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New Research Suggests Dietary Interventions Could Slow Progression of Pulmonary Hypertension

Pulmonary hypertension, a condition causing high blood pressure in the blood vessels of the lungs, affects approximately 1% of the global population. While there is currently no cure for this condition, treatment options focus on managing symptoms and extending life expectancy through medication, surgery, and lifestyle changes.

Recent research, however, offers a glimmer of hope. A study published in Cell Metabolism has explored the effects of dietary interventions on pulmonary hypertension, revealing promising results.

Led by Stephen Y. Chan, MD, PhD, the study investigated the impact of dietary modifications, particularly limiting the amino acids glutamine and serine, on pulmonary hypertension. The researchers observed that lung blood vessel fibroblasts in individuals with pulmonary hypertension exhibited a heightened demand for these amino acids, which are essential for collagen production.

Using a mouse model, the research team administered drugs that reduced the cellular uptake of glutamine and serine. Remarkably, this intervention alleviated the craving of pulmonary hypertensive blood vessels for these amino acids. Moreover, it halted the excess production of collagen, which contributes to the stiffening of lung blood vessels and impaired function in pulmonary hypertension.

In addition to uncovering the therapeutic potential of dietary interventions, the study led to the development of a new diagnostic test for pulmonary hypertension. This test utilizes positron emission tomography (PET) scan technology and a glutamine imaging tracer to track the distribution of glutamine in the body. Cells exhibiting heightened demand for glutamine are distinguishable on the PET scan, aiding in the diagnosis of pulmonary hypertension.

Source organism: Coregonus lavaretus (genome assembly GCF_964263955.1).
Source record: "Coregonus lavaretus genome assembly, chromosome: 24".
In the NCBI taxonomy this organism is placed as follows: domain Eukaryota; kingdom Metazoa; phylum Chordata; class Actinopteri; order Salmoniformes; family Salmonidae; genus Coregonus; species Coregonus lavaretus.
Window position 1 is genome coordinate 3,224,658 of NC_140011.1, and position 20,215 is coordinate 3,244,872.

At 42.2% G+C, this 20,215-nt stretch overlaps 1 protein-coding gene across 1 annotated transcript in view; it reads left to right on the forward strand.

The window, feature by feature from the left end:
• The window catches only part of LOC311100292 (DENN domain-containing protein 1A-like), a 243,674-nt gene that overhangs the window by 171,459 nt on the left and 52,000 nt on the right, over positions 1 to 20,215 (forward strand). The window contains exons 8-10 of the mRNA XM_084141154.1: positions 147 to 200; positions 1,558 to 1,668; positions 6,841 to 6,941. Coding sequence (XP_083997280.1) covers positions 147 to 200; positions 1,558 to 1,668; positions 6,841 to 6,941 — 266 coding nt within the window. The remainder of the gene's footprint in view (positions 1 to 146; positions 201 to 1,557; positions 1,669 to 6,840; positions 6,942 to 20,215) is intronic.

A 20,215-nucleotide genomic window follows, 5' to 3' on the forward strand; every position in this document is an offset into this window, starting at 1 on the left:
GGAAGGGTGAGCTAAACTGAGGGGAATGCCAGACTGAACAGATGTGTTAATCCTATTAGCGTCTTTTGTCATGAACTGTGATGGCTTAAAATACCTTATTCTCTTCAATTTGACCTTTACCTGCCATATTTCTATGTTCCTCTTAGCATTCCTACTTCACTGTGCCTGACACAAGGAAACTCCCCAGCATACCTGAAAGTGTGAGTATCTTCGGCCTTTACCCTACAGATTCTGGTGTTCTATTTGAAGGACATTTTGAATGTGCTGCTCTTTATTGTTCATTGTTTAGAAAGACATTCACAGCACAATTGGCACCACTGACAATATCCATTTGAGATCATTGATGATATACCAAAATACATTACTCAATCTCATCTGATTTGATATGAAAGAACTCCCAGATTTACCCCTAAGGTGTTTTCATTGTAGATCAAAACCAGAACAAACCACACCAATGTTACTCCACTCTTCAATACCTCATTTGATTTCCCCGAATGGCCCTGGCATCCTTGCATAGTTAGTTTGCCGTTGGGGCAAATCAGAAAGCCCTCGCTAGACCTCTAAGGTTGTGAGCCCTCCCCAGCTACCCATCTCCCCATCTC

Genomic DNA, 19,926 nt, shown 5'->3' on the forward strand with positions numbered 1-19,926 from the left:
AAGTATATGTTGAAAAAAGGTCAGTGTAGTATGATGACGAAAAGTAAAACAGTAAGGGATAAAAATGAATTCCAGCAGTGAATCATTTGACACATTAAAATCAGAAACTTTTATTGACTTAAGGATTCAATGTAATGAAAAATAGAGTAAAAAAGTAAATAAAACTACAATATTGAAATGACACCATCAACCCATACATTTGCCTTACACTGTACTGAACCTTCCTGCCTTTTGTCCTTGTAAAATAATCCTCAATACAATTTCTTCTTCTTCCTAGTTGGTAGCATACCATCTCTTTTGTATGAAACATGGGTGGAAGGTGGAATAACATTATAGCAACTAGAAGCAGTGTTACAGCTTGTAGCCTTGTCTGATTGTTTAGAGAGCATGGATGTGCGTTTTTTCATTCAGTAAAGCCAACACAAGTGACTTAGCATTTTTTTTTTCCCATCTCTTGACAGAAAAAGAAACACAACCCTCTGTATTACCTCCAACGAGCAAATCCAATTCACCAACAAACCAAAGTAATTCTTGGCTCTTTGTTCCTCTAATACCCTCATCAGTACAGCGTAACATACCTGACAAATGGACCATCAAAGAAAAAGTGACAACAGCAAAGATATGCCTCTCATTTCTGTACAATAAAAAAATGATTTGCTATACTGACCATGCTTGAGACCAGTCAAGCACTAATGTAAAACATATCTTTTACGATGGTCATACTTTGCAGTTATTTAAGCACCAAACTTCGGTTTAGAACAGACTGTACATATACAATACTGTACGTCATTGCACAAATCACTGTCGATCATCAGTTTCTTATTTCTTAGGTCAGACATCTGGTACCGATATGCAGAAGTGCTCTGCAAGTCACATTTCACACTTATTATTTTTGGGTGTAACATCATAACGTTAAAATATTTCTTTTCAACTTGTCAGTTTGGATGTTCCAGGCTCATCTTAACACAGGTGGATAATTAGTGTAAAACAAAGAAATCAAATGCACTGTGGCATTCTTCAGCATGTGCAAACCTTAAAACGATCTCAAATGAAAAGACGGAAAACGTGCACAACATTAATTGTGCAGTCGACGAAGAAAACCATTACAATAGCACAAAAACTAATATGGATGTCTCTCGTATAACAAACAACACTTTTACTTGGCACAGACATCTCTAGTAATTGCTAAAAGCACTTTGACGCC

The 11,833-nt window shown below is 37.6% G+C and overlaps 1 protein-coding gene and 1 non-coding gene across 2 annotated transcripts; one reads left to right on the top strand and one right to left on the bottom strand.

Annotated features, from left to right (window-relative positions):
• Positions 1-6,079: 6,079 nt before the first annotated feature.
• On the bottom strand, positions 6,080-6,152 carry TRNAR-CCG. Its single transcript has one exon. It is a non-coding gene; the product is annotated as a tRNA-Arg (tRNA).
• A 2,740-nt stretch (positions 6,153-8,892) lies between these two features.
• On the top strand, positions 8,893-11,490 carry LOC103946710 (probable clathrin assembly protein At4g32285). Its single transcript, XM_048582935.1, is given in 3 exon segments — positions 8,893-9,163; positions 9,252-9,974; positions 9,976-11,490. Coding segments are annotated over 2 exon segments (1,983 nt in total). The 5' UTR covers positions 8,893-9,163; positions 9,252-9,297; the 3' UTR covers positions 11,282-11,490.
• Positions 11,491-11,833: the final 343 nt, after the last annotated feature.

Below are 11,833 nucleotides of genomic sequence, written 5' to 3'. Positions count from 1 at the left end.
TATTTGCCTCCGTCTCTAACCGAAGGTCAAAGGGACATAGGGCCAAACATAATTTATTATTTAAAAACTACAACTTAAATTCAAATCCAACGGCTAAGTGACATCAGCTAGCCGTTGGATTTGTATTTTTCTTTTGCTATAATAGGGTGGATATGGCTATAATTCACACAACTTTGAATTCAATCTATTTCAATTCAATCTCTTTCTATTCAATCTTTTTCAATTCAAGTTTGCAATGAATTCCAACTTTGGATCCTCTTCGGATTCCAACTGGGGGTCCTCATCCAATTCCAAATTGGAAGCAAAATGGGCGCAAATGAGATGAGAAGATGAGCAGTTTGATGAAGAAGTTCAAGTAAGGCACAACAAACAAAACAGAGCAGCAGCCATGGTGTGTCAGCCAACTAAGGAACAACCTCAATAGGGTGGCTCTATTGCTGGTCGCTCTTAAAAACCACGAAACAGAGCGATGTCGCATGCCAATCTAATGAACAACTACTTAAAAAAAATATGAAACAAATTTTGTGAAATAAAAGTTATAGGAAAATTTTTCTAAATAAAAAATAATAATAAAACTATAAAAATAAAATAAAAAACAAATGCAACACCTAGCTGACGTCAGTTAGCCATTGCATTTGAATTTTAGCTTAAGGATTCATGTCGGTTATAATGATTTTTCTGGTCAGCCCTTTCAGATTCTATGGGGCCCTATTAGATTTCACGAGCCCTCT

According to Chan, the newly developed diagnostic test addresses a critical obstacle in managing pulmonary hypertension. Traditionally, diagnosing this condition requires an invasive procedure known as cardiac catheterization, which is not universally available. By providing a noninvasive alternative, the PET scan-based diagnostic test offers a valuable tool for accurately identifying and treating patients with pulmonary hypertension, particularly in rural or isolated settings where access to invasive procedures may be limited.

The findings of this study offer promising avenues for the management and diagnosis of pulmonary hypertension. By highlighting the potential therapeutic benefits of dietary interventions and introducing a noninvasive diagnostic test, this research marks significant progress in the fight against pulmonary hypertension, ultimately improving patient outcomes and enhancing healthcare accessibility.

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